The skid pad

Taking the next step took us to the skid pad where custom Dodge Chargers fitted with a hydraulic system allowing the chief instructor to raise and lower the front and rear of the car. But this isn’t an old hydraulic system you might find in a super low rider show, but rather an advanced training tool to help riders learn what to do in the event of a skid or oversteer.

As you work your way around an eight, the instructor raises or lowers the front and rear of the car to create manufactured oversteer or understeer scenarios leading to either the rear of the car sliding away from you, or the front of the car nose-down towards your turn. Either way, these are key examples of why people train. In fact, Chief Instructor Danny Bullock told us that he thinks all riders should participate in this training whether they are racing or not as it would help in the event of a traction related incident. . Especially for those who often drive in snow, rain, gravel or dirt – basically anything that reduces the friction between the rubber in the road. The training really works!

The skid car was one of the most challenging and rewarding practice exercises of the three day course. By the time we were done, we could slide this big loader around the cones like Ken Block. Or, at least, it was like that. Ha!

We admit it, at first it was very difficult. We had to keep our eyes on the cones at the four corners of the figure eight, just long enough to enter the turn and initiate the slide and move our eyes for the next turn or exit – constantly keeping our heads up and our eyes ahead where to go. the car. A seemingly simple task in theory, but in practice a whole different animal. Yet at the end of our skidpad session. we were throwing that big charger around the eight like Dai Yoshihara or one of the big names in the vagabonds – Tanner Foust comes to mind.

Autocross

Once we were done with the eight we moved on to autocross, which tested skills we had already learned in the car like initiating a turn, negotiating that turn and preventing a slip. Failure to follow lessons quickly cost students precious seconds which make the difference between winning and losing.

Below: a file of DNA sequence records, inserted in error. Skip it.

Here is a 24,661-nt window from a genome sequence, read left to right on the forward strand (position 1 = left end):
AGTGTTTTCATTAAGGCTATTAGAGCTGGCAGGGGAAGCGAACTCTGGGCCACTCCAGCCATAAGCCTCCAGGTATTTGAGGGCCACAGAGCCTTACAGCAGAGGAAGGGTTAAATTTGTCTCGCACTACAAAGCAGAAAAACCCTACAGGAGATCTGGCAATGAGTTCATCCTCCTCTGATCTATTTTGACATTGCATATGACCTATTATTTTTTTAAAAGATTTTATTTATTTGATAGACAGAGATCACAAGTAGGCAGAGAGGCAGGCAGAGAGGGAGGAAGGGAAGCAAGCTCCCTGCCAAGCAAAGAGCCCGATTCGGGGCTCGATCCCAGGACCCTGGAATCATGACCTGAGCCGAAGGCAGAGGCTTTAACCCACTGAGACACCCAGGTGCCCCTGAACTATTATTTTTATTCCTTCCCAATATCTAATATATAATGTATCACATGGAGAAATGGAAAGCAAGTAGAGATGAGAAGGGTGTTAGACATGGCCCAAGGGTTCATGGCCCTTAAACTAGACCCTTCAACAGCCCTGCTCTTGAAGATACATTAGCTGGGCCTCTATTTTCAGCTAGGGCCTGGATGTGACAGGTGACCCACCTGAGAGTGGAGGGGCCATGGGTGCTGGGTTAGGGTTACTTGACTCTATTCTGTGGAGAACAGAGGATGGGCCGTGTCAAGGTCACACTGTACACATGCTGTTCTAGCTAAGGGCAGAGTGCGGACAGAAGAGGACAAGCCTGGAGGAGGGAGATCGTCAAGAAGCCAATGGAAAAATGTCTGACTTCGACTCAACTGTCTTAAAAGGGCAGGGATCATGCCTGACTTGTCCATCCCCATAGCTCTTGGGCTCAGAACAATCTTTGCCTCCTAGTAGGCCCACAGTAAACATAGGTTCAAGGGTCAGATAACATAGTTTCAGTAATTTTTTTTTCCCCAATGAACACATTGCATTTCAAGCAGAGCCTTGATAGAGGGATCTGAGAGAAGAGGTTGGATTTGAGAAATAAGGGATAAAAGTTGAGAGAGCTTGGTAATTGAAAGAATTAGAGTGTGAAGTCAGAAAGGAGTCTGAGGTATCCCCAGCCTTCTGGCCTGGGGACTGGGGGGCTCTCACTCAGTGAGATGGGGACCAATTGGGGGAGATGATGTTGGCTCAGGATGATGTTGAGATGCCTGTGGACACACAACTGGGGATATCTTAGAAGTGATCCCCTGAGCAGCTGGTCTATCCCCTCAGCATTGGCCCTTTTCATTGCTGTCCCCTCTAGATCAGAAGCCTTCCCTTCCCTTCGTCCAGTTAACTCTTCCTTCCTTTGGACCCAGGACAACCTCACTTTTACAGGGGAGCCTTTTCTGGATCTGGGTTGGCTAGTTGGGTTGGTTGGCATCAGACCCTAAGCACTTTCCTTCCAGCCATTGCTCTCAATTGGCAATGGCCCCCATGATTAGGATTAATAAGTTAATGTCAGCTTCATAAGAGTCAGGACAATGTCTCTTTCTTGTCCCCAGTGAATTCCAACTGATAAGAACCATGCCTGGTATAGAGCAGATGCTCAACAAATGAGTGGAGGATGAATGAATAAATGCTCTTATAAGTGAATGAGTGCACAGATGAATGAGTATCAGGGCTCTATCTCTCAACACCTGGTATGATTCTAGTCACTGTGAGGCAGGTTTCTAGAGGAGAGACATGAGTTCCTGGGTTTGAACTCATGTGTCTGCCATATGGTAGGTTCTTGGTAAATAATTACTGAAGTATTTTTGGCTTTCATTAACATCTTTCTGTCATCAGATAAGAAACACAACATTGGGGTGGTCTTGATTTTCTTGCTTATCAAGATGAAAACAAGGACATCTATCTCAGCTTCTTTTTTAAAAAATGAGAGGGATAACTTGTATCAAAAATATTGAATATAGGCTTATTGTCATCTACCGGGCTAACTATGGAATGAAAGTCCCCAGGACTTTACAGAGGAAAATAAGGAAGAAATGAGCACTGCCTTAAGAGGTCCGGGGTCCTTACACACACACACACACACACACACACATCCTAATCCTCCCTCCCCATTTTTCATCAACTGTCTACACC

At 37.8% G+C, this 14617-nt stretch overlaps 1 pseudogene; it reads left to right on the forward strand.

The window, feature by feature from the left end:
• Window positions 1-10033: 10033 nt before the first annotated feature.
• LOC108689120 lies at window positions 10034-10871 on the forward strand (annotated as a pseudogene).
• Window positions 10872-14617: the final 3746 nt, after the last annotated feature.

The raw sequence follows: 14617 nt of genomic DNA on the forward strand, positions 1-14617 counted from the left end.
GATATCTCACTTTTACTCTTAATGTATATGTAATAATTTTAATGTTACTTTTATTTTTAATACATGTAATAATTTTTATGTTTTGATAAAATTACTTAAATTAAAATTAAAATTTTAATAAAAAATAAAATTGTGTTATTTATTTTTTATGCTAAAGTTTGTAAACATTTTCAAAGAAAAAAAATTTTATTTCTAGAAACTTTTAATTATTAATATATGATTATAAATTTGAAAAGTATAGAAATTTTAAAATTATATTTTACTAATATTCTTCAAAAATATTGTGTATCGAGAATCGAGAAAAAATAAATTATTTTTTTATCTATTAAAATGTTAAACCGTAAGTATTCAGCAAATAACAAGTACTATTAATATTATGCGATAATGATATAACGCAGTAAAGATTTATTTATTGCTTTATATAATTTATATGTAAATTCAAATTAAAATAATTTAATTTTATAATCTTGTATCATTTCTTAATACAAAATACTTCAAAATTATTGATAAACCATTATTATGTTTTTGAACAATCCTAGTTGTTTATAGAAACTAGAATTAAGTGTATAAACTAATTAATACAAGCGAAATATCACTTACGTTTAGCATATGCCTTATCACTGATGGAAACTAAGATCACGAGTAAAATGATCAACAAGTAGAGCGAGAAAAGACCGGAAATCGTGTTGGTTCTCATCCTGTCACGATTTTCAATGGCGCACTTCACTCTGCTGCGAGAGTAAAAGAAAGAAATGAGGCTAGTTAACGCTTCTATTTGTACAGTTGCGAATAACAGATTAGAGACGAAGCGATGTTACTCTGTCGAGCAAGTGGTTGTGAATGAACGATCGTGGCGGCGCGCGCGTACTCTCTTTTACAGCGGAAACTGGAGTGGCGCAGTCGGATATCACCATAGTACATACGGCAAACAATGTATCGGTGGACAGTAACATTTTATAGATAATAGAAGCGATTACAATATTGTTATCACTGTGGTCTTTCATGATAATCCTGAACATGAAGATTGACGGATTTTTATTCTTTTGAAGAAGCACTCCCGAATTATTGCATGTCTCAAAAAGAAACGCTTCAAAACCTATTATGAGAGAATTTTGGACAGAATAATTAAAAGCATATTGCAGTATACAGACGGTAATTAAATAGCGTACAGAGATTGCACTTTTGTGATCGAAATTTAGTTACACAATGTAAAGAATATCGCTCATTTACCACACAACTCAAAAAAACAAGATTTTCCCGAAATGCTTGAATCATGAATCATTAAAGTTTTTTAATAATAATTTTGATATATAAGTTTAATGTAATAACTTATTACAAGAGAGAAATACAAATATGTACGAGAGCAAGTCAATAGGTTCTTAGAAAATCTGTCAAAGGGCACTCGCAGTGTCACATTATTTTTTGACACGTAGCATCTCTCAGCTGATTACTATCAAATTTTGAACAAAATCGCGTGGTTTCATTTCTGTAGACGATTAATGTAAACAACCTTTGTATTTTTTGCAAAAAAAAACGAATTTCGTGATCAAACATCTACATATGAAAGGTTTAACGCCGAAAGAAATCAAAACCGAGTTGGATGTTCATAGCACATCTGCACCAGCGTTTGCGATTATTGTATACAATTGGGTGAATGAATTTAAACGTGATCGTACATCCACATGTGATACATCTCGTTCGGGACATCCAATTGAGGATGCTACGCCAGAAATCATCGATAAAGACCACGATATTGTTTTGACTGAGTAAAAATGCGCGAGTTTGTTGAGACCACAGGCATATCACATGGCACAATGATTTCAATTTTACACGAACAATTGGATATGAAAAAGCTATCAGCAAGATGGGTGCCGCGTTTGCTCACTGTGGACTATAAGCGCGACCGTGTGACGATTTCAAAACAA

Autocross is unique because the riders don’t race against another person but race against the clock, so keeping their eyes up, entering the turn at the right time, looking towards the exit and always being ahead is what counts. the autocross course. It’s easy to get overzealous and initiate a slip or oversteer that costs the driver precious seconds.

When the students get into the car with the instructor, the instructors make it look effortless and they get through autocross in no time. Then the students getting behind the wheel didn’t realize how much the little thing makes a difference if you hear your tires squealing with your hands or you’re going to be slow if you feel the car’s butt slipping can’t sink you. gonna be slow, if you start looking at the cone you’re already passing instead of the one you’re going to be living you’re still going to be slow by the time we finished with the autocross course had cut us a good enough hot 129 to be accurate which was near the top of the list for the three day course, although we were beaten by some of the other students, it is a challenge there.

The big track / Lead and follow

The last day took place on the big track where the big boys play. Things start with an orientation and follow-up exercise with the team of instructors and students, but soon after, the instructors let the students do a few laps on their own.

After the autocross course was over, we moved on to the big track – the last stage where we put all our lessons to the test. The instructors got us out, and we did a short follow-up before all the students were allowed to really stretch their legs on the big track, those of you who never have, that’s really a exhilarating experience. However, it can also be heartbreaking at the same time. Hellcats have over 700 horsepower, and if you throw one into a turn that’s too hard, you can quickly find yourself in a wall or off the track all together.

Fortunately, no one in our class had that kind of fortune, and everything turned out fine. We circled the track like a team of synchronized swimmers, initiating our turns, spotting our exits, upshifting and downshifting at the perfect time, braking the track and modulating the throttle with considerable skill. Hell, we even learned how to downgrade the head instructor’s heel-to-toe – something we had always wanted to do.

Graduation

The entire course ended with a classroom debriefing with the instructors and students reflecting on everything they had learned during the three-day (not literally) crash course on high performance driving. The instructors gave out awards for the fastest in the class etc. Sadly, the Street Muscle team narrowly missed out on first place, but there’s always next time.

We got a nice wall hanging diploma and helmet stickers to let everyone know where we learned to drive – something we’re very proud of.

Till next time…